In recent years Taipei has been emerging as one of Asia’s favorite travel destinations. In fact, in 2014 Taiwan had the largest growth in international tourist arrivals in the world, and the vast majority of them visited Taipei. The city’s rapid development has created tourism facilities on par with those of Tokyo or Singapore, while its much lower prices, proximity to nature and rich cultural heritage have been drawing attention in international media and gaining notoriety.[caption id="attachment_32096" align="aligncenter" width="1200"] Coral rocks and white sand at Baisha Beach in Taipei. Photo by Caitriana Nicholson CC BY[/caption]
There are plenty of high-profile activities drawing visitors to Taipei, from the white sands of Baisha Beach and the hot springs of Beitou to the treasures of the National Palace Museum and the dumplings of Din Tai Feng. With the growth in tourism, locals are increasingly finding themselves crowded out of the popular spots. Here’s where they’re going instead.
Whalen’s[caption id="attachment_32098" align="aligncenter" width="1200"] Dig into the Canadian classic Poutine. Photo courtesy of Whalen’s. [/caption]
Canadians are over-represented among Taipei’s expatriate population, which has resulted in one of — if not the only — Canadian restaurant in East Asia. Whalen’s, in Taipei’s Daan district, is frequented by both locals and foreigners for home-cooked, Canadian comfort foods such as poutine and Montreal smoked meat sandwiches. It’s best to try and visit at off-peak hours, or you’ll likely end up waiting for a table.[caption id="attachment_32100" align="aligncenter" width="1200"] Breakfast comfort food at its finest. Photo courtesy of Whalen’s.[/caption]
The Marco Polo Lounge at the Shangri-La Hotel[caption id="attachment_32102" align="aligncenter" width="1200"] A view to kill for over drinks. Photo Courtesy Shangri-La’s Far Eastern Plaza Hotel, Taipei[/caption]
The Shangri-la is one of Taipei’s swankiest hotels and the restaurants are popular with both locals and visitors. The Marco Polo lounge on the 38th floor, however, somehow seems to have been overlooked by both of those groups. This relaxed, classy lounge has one of the best views in the city, regularly features live music and serves surprisingly premium cocktails at prices that are low-average for Taipei. It’s definitely worth a visit while you’re in town, but don’t mention it to too many people. The few locals who’ve discovered this spot don’t want the word to get out.
Ba Yan Wild Springs, Yangmingshan[caption id="attachment_32114" align="aligncenter" width="1200"] Enjoying a private hot spring. Photo by Matt Gibson[/caption]
Taipei’s Beitou District is filled with hot spring hotels that pump in fresh steaming water from nearby springs. But, for a more natural experience, head for the Ba Yan wild springs in nearby Yangmingshan National Park. These outdoor natural hot springs, which sit in a turquoise mountain stream beneath a canopy of jungle, are a bit off-the-beaten-track — quite literally — but are fairly easy to find with directions and are accessible to people of all physical abilities. Be warned, these springs are not officially open to the public. But, they are unofficially popular with locals and visited regularly.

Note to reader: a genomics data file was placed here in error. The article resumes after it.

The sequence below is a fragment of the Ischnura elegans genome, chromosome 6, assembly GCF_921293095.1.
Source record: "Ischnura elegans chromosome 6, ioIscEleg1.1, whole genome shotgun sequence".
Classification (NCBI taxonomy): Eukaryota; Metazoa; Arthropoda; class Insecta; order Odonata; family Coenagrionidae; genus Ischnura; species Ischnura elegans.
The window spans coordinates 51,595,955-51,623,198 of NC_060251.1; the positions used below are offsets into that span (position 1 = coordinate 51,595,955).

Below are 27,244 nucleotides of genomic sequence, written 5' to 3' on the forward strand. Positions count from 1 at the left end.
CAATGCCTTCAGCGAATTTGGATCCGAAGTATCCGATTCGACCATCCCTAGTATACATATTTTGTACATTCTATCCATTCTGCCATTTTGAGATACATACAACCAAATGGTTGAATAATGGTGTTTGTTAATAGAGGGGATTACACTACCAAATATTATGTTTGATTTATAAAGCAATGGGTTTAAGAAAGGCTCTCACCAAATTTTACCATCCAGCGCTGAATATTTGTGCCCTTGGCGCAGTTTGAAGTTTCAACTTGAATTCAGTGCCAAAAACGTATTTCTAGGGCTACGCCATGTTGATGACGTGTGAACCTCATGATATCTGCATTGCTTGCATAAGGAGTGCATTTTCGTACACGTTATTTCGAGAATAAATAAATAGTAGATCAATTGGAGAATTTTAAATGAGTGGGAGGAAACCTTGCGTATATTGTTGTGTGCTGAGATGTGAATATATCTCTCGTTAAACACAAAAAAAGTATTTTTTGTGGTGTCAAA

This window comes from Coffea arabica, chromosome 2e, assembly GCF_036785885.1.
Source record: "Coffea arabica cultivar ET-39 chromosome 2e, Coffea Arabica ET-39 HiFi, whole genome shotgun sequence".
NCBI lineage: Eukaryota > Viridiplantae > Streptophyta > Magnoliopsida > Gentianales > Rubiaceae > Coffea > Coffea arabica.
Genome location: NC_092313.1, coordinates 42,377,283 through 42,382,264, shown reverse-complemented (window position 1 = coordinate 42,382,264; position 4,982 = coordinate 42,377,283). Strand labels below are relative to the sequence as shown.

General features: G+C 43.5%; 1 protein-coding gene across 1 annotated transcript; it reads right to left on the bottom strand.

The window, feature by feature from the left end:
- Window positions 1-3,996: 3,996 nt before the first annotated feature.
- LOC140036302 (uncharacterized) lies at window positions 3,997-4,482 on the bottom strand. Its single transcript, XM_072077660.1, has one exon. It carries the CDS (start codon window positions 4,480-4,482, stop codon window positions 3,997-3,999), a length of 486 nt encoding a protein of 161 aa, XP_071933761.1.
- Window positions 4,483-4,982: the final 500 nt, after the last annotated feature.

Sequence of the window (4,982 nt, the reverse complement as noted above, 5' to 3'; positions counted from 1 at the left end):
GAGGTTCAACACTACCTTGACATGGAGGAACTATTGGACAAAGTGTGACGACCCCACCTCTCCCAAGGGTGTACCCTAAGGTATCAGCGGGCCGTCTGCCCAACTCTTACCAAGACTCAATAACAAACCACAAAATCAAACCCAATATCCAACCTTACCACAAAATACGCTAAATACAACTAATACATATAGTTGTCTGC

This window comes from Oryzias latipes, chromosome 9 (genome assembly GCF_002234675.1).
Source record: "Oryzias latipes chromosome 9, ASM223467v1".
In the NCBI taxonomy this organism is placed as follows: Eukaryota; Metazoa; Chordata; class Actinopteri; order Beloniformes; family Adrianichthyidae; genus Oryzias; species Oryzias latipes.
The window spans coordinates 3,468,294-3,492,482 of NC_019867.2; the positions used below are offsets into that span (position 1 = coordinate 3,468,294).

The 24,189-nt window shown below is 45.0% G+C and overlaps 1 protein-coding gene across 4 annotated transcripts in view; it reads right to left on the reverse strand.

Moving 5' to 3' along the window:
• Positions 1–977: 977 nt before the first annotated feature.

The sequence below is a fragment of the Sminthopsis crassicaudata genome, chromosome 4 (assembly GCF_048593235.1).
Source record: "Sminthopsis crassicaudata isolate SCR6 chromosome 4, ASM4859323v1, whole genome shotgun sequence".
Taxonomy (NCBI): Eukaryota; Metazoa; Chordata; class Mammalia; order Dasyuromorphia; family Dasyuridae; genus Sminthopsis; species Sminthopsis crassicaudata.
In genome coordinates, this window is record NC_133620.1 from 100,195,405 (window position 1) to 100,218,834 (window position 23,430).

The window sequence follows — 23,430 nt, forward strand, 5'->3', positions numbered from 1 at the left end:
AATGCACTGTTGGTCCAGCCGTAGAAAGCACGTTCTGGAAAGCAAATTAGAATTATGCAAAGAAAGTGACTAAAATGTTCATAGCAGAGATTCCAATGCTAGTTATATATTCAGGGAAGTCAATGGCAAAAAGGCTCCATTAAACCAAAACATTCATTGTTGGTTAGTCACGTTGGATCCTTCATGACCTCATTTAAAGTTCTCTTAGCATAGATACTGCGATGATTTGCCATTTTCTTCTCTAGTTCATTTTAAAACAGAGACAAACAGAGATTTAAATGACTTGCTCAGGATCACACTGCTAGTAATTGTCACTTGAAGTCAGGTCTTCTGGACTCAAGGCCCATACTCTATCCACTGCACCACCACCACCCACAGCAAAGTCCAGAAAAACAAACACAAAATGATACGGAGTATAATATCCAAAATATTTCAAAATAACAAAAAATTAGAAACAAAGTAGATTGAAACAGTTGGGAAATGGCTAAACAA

Kavalan Distillery[caption id="attachment_32116" align="aligncenter" width="551"] A glass of the smoothest whisky you’ll ever try. Photo by uniquenikki CC BY[/caption]
Taiwan is about the last place you’d expect to be the home of the finest whiskey on earth, but this year the Soloist Vinho Barrique whiskey was named the best single-malt in the world by the World Whiskies Awards for 2015. The retro-style distillery is not in Taipei proper, but in nearby Yilan. The trip, however, is more than worth the effort for this tour, which sees around one million visitors each year (much more than any distillery in Scotland) and was shortlisted for the 2011 “Whisky Visitor Attraction of the Year” by Whisky Magazine.
The Tea Houses at Maokong[caption id="attachment_32120" align="aligncenter" width="1200"] Gondolas over Maokong make for some epic photos. Photo by Jan CC BY[/caption]
Just beyond the Taipei Zoo is one of Taipei’s finest features that’s too often overlooked by visitors: the lush tea-covered hills of Maokong. Visitors have the option of driving, hiking, or taking a glass-bottomed gondola to the summit. At the top myriad trails disappear off into the jungle and numerous traditional Japanese-style tea houses sit perched in the lush greenery on the mountainside.
Elephant Mountain[caption id="attachment_32122" align="aligncenter" width="1200"] The view from Elephant Mountain. Photo by Jirka Matousek CC BY[/caption]
Elephant Mountain is the most accessible of the Four Beasts, a series of mountains that rub up against the southeast corner of the city offering spectacular views of the skyline. The trail head is just a 15-minute walk from the nearest MRT public transit or the Taipei 101 skyscraper. The trail is steep and not for everyone, but is definitely worth the climb — especially for photographers. It’s probably the single most popular location in the city for photographing the iconic Taipei 101.
Beer & Cheese Social House[caption id="attachment_32124" align="aligncenter" width="1200"] A relaxed place to grab a cold one and mix with locals and expats. Photo courtesy of the Beer & Cheese Facebook Page[/caption]
The Beer and Cheese Social House is to Taipei nightlife what Whalen’s is to lunch. One of Taiwan’s few craft breweries, this small pub in a warehouse-style space serves what many consider to be the best beer on the island paired with choice artisan cheese platters, and cheese-based sandwiches on fresh bread. It’s one of the best places in the city to mix with English-speaking locals and expats in the evening. Just be ready to stand, because seats are hard to come by.
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